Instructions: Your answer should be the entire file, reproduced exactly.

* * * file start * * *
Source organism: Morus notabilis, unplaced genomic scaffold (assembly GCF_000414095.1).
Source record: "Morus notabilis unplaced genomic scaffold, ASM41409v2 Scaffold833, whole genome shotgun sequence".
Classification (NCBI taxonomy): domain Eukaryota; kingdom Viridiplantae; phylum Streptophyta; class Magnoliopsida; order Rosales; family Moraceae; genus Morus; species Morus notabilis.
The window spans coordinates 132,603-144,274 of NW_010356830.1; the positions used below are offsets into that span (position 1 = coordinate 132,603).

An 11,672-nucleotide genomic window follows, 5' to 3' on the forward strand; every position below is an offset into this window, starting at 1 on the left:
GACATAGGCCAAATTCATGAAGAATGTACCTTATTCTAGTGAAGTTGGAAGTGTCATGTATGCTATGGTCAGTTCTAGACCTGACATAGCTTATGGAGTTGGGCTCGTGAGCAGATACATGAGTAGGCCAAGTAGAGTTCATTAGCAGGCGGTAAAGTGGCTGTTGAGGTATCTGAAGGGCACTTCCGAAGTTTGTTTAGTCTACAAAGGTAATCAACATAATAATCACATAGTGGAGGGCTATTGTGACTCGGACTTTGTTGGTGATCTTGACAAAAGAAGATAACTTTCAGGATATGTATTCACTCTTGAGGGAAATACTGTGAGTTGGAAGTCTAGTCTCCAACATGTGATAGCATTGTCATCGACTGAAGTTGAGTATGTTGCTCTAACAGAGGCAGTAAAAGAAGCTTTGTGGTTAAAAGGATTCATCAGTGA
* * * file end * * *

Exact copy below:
Source organism: Morus notabilis, unplaced genomic scaffold (assembly GCF_000414095.1).
Source record: "Morus notabilis unplaced genomic scaffold, ASM41409v2 Scaffold833, whole genome shotgun sequence".
Classification (NCBI taxonomy): domain Eukaryota; kingdom Viridiplantae; phylum Streptophyta; class Magnoliopsida; order Rosales; family Moraceae; genus Morus; species Morus notabilis.
The window spans coordinates 132,603-144,274 of NW_010356830.1; the positions used below are offsets into that span (position 1 = coordinate 132,603).

An 11,672-nucleotide genomic window follows, 5' to 3' on the forward strand; every position below is an offset into this window, starting at 1 on the left:
GACATAGGCCAAATTCATGAAGAATGTACCTTATTCTAGTGAAGTTGGAAGTGTCATGTATGCTATGGTCAGTTCTAGACCTGACATAGCTTATGGAGTTGGGCTCGTGAGCAGATACATGAGTAGGCCAAGTAGAGTTCATTAGCAGGCGGTAAAGTGGCTGTTGAGGTATCTGAAGGGCACTTCCGAAGTTTGTTTAGTCTACAAAGGTAATCAACATAATAATCACATAGTGGAGGGCTATTGTGACTCGGACTTTGTTGGTGATCTTGACAAAAGAAGATAACTTTCAGGATATGTATTCACTCTTGAGGGAAATACTGTGAGTTGGAAGTCTAGTCTCCAACATGTGATAGCATTGTCATCGACTGAAGTTGAGTATGTTGCTCTAACAGAGGCAGTAAAAGAAGCTTTGTGGTTAAAAGGATTCATCAGTGA